Imran Khan, Dr Qadri and Mubashir Luqman

Daily: Daily Times
Date: 27.08.14

So far, Imran Khan’s success lies in detaching his party, the Pakistan Tehreek-e-Insaaf
(PTI), from the rest of the political parties and bracketing it with the Pakistan Awami
Tehreek (PAT) of Dr Tahirul Qadri. Many political observers in Pakistan still view the PTI
and PAT as two different parties with two different agendas while launching long marches
and staging sits-in together. This view needs rethinking because this is no coincidence but
a plan.

Khan invited Dr Qadri directly and through intermediaries to visit Pakistan. Meetings
between the main leaders of the PTI and the PAT took place in Toronto, Canada and
London, England. There was also third party involvement in bringing both the PTI and the
PAT closer in their agendas to plan a simultaneous movement against the sitting
government. In July in Lahore, both Khan and Dr Qadri reiterated their resolve to launch a
synchronised march towards Islamabad. Even during the apparently separate sits-in in
Islamabad, both the parties established background contacts.

Khan is a parliamentarian whereas Dr Qadri is not. Khan’s final demand is the resignation
of Prime Minister (PM) Nawaz Sharif. Dr Qadri’s final demand is the ‘toppling’ of the sitting
government. At least one demand shared between Khan and Dr Qadri is the constitution of
a non-political or technocratic set-up to conduct fresh general elections. The reliance of
Khan on Dr Qadri manifests in the fact that Khan was unsure of the success of his
demands. Khan needed a helping hand in the form of Dr Qadri to buttress the cause of the
PTI. Does the law permit a parliamentarian to cooperate with a person who is not part of the
democratic (or the electoral) process and who is bent on (as Dr Qadri has announced
repeatedly in public) toppling the sitting government? Moreover, by grouping with Dr Qadri,
Khan has developed a pressure group meant primarily to dislodge the sitting government
outside of parliament.

Though Khan has stirred the impressionable minds of the youth to attend the sit-in every
evening since August 16, he has also exposed his political immaturity in the way he frames
his demands. Khan failed to appreciate that between his ambitions and his goals stood the
constitution. He naively thought that if he was convinced of a point, the rest of the world
would also be convinced. Khan thought that allegations were enough to launch an
agitation. He thought that he had taken a principled stance (to demand the resignation of
the PM) and that this act alone would prove that he was the only principled politician
around. One wonders what he studied in political science while he was in the UK. Perhaps
he spent more time playing cricket than studying political science, a subject that teaches
not taking an untenable position and not levelling allegations without solid proof.

Currently, the efforts of political moderators of all hues are turned towards figuring out how
to provide a face saving exit for Khan. This is important because, like Dr Qadri, Khan kept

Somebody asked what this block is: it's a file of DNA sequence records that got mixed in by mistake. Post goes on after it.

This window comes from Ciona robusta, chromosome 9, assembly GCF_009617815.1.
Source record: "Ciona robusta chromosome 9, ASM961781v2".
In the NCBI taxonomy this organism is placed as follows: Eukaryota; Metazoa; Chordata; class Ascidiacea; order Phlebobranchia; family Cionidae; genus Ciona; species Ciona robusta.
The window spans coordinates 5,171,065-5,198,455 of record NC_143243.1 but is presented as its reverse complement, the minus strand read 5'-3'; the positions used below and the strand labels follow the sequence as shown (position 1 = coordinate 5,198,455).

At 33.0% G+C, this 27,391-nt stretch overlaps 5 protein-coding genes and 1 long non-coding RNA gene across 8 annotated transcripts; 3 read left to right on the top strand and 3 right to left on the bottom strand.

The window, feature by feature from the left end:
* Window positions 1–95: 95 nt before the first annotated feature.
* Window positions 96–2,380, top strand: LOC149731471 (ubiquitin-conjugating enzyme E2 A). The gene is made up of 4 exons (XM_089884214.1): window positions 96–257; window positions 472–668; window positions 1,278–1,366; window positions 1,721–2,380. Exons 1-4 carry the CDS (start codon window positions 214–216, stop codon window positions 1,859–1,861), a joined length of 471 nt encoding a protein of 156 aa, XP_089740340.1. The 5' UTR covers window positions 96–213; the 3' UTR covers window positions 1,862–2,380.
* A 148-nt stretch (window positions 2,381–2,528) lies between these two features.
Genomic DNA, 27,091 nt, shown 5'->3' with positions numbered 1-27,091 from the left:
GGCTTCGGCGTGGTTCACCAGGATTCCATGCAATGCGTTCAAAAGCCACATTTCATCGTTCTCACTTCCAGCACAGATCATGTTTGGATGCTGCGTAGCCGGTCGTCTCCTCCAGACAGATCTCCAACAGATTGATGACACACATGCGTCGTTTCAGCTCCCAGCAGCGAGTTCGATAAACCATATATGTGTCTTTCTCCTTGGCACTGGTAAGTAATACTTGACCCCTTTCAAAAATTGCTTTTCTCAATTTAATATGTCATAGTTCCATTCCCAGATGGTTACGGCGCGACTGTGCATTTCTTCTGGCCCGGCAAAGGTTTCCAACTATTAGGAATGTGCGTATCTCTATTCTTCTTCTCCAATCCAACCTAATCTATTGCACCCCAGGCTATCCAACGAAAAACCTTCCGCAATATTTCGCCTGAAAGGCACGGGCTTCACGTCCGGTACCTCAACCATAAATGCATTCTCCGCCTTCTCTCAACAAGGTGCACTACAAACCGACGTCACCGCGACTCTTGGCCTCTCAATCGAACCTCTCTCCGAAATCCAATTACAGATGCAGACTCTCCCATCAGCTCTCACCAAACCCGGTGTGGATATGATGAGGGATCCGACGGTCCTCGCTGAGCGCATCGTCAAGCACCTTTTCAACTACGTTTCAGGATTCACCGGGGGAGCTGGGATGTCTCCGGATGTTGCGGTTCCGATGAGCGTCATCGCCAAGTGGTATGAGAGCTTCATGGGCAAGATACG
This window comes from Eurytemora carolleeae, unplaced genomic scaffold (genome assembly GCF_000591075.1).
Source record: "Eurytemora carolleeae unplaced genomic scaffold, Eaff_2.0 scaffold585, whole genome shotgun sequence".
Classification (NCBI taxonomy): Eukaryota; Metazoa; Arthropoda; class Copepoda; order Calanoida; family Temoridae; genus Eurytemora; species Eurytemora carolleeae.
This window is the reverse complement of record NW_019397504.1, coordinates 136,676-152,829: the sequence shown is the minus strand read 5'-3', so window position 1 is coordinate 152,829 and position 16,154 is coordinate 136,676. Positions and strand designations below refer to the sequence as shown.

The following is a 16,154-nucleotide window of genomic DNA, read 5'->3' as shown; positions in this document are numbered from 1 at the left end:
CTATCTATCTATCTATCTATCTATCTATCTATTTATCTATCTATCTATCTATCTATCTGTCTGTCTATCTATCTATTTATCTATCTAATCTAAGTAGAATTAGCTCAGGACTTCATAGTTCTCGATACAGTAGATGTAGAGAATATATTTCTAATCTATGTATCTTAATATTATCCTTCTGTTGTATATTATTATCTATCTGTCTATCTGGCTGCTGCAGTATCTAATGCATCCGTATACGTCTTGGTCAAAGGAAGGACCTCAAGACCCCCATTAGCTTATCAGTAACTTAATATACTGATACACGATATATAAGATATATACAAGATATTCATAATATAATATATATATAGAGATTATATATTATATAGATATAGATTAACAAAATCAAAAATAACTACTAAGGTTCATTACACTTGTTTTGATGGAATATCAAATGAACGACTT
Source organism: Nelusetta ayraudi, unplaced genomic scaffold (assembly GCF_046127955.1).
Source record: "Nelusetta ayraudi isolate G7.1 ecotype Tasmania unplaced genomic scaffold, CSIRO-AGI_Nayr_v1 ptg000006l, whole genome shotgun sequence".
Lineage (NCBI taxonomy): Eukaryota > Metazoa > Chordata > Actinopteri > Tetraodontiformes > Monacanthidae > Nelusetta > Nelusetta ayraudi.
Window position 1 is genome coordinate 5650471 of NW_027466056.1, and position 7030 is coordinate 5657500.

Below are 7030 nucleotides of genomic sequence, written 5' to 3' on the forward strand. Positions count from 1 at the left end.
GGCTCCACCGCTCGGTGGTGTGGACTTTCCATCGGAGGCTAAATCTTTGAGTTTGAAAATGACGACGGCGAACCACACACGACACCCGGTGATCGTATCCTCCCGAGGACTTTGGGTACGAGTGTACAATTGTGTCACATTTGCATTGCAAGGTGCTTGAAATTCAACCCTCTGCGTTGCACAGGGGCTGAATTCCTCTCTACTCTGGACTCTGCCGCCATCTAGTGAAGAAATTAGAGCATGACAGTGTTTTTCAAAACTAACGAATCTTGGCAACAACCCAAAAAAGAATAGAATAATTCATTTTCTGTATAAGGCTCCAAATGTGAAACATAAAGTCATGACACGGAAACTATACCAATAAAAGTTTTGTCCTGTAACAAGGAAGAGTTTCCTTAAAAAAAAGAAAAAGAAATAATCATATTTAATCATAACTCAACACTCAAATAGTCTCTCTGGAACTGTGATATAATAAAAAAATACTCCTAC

on waiting for the third force or the umpire (meaning the army) to intervene. These hopes
of both Khan and Dr Qadri were dashed when the other day the Director General Inter
Services Public Relations issued a statement that listed two main points: first, both Khan
and Qadri should stop waiting for the army to intervene and instead enter into a dialogue
with the government to settle the issue through “meaningful negotiations” and, second,
both (along with their followers) were warned against crossing the boundaries of the
buildings along the Red Zone, protected by the army. That statement compelled both of
them to open the doors of negotiations with the government. In the meantime, both
submitted their pro-constitutional declarations in writing to the Supreme Court.

Mubashir Luqman, an anchorperson on a private television channel, is very fond of asking
people to invoke Article six against one person or another, including the former Chief
Justice (CJ) of Pakistan. His efforts to ridicule Article six to save the neck of former military
dictator General Pervez Musharraf are known. During the ongoing crisis, Luqman has
emerged as the one anchorperson who is in touch with and openly siding with both Khan
and Qadri to help them meet their objectives: sabotaging the democratic process, violating
the constitution and bringing parliament down. Late on the night of August 24, Luqman
invited Mohammad Afzal, former additional secretary of the Election Commission, to his talk
show to speak on the authenticity of the 2013 elections. During the conversation, Luqman
kept on extracting statements to be used as allegations to feed the sits-in staged by the PTI
and the PAT.

Undoubtedly, both parties must appreciate Luqman’s efforts in fighting for their joint cause
but it is difficult for a viewer to believe in his words, considering that Wikipedia has
dedicated a full page to him under the heading of ‘Mediagate’, the scandal that tarnished
the image of talk shows telecast by the electronic media in Pakistan. The point is simple: if
Luqman was ‘induced’ to co-host a talk show to malign the reputation of the former CJ,
causing the ‘Mediagate’ scandal, should one believe that this time he has not been induced
and that no new similar scandal will surface in the future? It is understandable that this
credibility deficit has brought Luqman to such a pass that he is ever ready to become part
of any propaganda that could endear him to the public. Hence, while Khan and Dr Qadri
are struggling to save face, Luqman is struggling for his professional survival.

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